The majestic building with a height of 375 meters is 50 meters higher than the Eiffel Tower in Paris, but inferior to the Ostankino. The TV tower is a member of the World Federation of the Great Towers of the Planet. At a height of 94 meters there is an observation deck from which a picturesque panorama of the Uzbek capital opens. Four meters above, there are two restaurants, and further on there is a television center and a meteorological service.

Mausoleum Rukhabad


Directly opposite the Guri Amir mausoleum is another burial complex — the Rukhabad mausoleum. It was built over the grave of the preacher Burkhanuddin Sarrgis in the 14th century.

The Rukhabad mausoleum in the Uzbek language bears the name «abode of the Spirit». It is truly modest — there are no mosaics or other architectural decorations. According to legend, such was the life of a preacher. At the end of the 19th century, a mosque and a madrasah were built near the mausoleum, a pond was dug and a minaret was built.

Historical landmarks

Ark Citadel

citadel arc

The oldest building in Bukhara was built in the 5th century and has always been the residence of the Bukhara emirs. Today, this monumental structure has practically turned into ruins. Museums are located in the few surviving quarters, and at the top of the entrance ramp is the 17th-century Juma Mosque with beautiful carved columns.

Nearby are the former residential quarters of the kushbegi emir (prime minister), where foreign ambassadors were received. And now exhibits from the nearby archaeological sites of the Silk Road are stored here: Paikend, Varakhshi and Romitan.

In the oldest surviving part of the citadel, there is a huge reception and Coronation Court, the roof of which collapsed 100 years ago. The last coronation took place here in 1910.

Observatory Ulugbek


Ugulbek was the grandson of the commander Amir Temur and a very inquisitive young man. He was especially drawn to the stars. Having received a good education, the young man went to the sultanate with his famous grandfather and got acquainted with the observatory, which was built by an Azerbaijani scientist.

Returning to his native land, Ugulbek erected the same building. In 1964, a museum was opened next to the observatory in honor of the scientist who made a significant contribution to astronomy. By the way, the experiments described in his 15th-century treatise “The New Ephemerides of Guragani” were reproduced by European astronomers only two centuries later.

Shahi Zinda

shahi sinda

This is a complex of eleven mausoleums. The ensemble that tourists see today has grown and developed for nine centuries. The remains of representatives of the Karakhanid and Timurid nobility are buried in the mausoleums. In 2001, all these mausoleums were included in the World Heritage List.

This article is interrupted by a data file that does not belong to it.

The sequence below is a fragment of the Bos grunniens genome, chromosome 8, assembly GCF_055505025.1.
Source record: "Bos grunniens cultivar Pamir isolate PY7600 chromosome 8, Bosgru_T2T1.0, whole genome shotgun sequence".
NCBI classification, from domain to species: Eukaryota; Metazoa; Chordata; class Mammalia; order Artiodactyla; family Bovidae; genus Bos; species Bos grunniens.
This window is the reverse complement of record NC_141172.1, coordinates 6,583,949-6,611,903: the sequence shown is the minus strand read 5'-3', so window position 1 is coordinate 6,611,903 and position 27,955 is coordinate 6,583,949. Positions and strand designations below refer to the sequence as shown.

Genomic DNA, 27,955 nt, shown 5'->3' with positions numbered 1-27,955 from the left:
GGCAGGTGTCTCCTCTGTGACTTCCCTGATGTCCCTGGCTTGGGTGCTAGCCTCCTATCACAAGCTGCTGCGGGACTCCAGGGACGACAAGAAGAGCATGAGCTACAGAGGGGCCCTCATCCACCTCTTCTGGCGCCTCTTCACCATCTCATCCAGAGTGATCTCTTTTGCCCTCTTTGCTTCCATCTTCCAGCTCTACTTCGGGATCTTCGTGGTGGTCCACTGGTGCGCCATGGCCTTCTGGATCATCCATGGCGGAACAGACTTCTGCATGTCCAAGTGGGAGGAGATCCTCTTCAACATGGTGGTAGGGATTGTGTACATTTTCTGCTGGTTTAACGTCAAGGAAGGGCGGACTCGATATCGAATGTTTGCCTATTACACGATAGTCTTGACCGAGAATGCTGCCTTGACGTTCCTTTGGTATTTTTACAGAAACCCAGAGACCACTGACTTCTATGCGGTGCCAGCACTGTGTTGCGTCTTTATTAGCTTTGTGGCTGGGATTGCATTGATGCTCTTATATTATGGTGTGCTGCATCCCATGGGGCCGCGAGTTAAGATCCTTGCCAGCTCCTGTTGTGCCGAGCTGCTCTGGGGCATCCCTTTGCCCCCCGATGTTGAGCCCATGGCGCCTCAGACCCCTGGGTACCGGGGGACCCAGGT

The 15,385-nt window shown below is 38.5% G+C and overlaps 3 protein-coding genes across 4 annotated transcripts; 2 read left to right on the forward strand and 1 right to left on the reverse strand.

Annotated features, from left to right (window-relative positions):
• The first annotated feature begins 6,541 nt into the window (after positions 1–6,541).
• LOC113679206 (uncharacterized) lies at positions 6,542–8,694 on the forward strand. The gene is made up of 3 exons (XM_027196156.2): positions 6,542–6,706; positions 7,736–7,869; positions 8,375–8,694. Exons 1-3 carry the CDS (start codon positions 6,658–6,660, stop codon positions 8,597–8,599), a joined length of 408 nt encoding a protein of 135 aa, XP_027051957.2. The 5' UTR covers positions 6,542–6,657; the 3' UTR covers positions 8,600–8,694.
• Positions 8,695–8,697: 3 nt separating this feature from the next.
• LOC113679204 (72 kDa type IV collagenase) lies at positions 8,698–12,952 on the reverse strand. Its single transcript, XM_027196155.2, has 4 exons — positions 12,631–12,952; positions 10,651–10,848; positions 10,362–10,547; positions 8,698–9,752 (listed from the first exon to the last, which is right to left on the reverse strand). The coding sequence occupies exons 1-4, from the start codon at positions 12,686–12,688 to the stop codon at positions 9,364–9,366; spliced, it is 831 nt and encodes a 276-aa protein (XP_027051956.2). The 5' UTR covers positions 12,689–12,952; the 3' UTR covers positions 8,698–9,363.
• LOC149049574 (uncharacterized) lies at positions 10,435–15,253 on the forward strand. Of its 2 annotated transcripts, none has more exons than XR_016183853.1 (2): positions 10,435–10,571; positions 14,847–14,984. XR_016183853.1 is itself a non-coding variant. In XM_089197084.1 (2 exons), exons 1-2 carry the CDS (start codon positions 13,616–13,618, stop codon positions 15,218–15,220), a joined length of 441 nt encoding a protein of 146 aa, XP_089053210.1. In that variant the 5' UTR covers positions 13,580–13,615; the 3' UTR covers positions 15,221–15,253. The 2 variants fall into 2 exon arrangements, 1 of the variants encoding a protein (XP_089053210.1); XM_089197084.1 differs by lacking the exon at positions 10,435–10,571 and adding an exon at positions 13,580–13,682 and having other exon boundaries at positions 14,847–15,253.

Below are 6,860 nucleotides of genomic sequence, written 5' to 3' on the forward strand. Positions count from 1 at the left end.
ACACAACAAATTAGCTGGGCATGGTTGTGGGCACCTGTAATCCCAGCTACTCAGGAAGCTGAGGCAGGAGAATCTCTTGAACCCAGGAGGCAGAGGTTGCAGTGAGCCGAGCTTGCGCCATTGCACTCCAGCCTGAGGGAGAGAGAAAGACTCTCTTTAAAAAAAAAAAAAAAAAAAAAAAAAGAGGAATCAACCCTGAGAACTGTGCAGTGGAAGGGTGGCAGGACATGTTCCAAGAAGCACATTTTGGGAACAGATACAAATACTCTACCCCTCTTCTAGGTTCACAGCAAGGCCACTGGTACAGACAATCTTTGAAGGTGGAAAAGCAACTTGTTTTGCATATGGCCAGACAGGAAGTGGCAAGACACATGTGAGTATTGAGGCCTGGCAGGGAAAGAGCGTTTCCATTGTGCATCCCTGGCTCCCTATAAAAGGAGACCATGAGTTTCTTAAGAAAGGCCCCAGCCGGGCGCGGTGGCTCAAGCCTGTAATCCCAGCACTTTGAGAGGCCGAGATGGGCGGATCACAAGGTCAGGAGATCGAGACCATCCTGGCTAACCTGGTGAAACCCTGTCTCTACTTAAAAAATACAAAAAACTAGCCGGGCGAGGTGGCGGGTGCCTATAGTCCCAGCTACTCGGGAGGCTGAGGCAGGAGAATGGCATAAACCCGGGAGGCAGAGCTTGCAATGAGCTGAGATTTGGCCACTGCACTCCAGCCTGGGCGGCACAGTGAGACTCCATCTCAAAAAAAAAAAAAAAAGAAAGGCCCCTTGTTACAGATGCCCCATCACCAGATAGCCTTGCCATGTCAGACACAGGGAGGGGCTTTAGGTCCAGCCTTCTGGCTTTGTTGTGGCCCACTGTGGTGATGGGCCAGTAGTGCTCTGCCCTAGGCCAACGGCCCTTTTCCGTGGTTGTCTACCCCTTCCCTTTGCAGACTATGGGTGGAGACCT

Architecture of Uzbekistan

Mausoleum of the Samanids

mavsolei samanidov

Of all the medieval buildings in Bukhara, the mausoleum of the Samanids is of particular interest. This architectural masterpiece was built at the end of the 9th century as a family crypt, immediately after the death of Ismail Samani’s father. Later, Ismail himself and his grandson Khasr were buried in it.

Interestingly, at that time the construction of crypts was illegal, since Islam forbade the installation of any posthumous monuments on the graves of Muslim believers. However, the ban was violated by the caliph, for whom a special mausoleum of al-Suli-Biya was built. Ismail simply followed his example.


gur emir

Mausoleum of Tamerlane is located in Samarkand. Although it has suffered from time and earthquakes, the monument has been well preserved. Completed at the beginning of the 15th century, it was originally intended for the burial of Tamerlane’s grandson, Muhammad Shah, but his remains were buried there along with other family members.

The mausoleum that has survived to this day consists of a chapel crowned with a ribbed blue tiled dome and a wall with an arch. Inside, everything is covered with elegant turquoise arabesques and golden inscriptions. Gur Emir is recognized as a UNESCO World Heritage Site.

Bibi-Khanum Mosque

mechet bibib

Bibi-Khanum was built according to the design of the cathedral mosque of Amir Temur in Samarkand and named after the eldest wife of the commander. Until the middle of the 18th century, opposite the mosque, there was a large madrasah bearing the same name.

Architects, artists and artisans from several countries were involved in the construction of this grandiose complex. Construction lasted over five years. The minarets surrounding the mosque reached up to 50 meters in height. The front entrance had bronze doors, which the Iranian Shah Nadir brought from Samarkand in 1740.

The interiors are decorated with mosaics and floral designs, including landscapes of the Garden of Eden.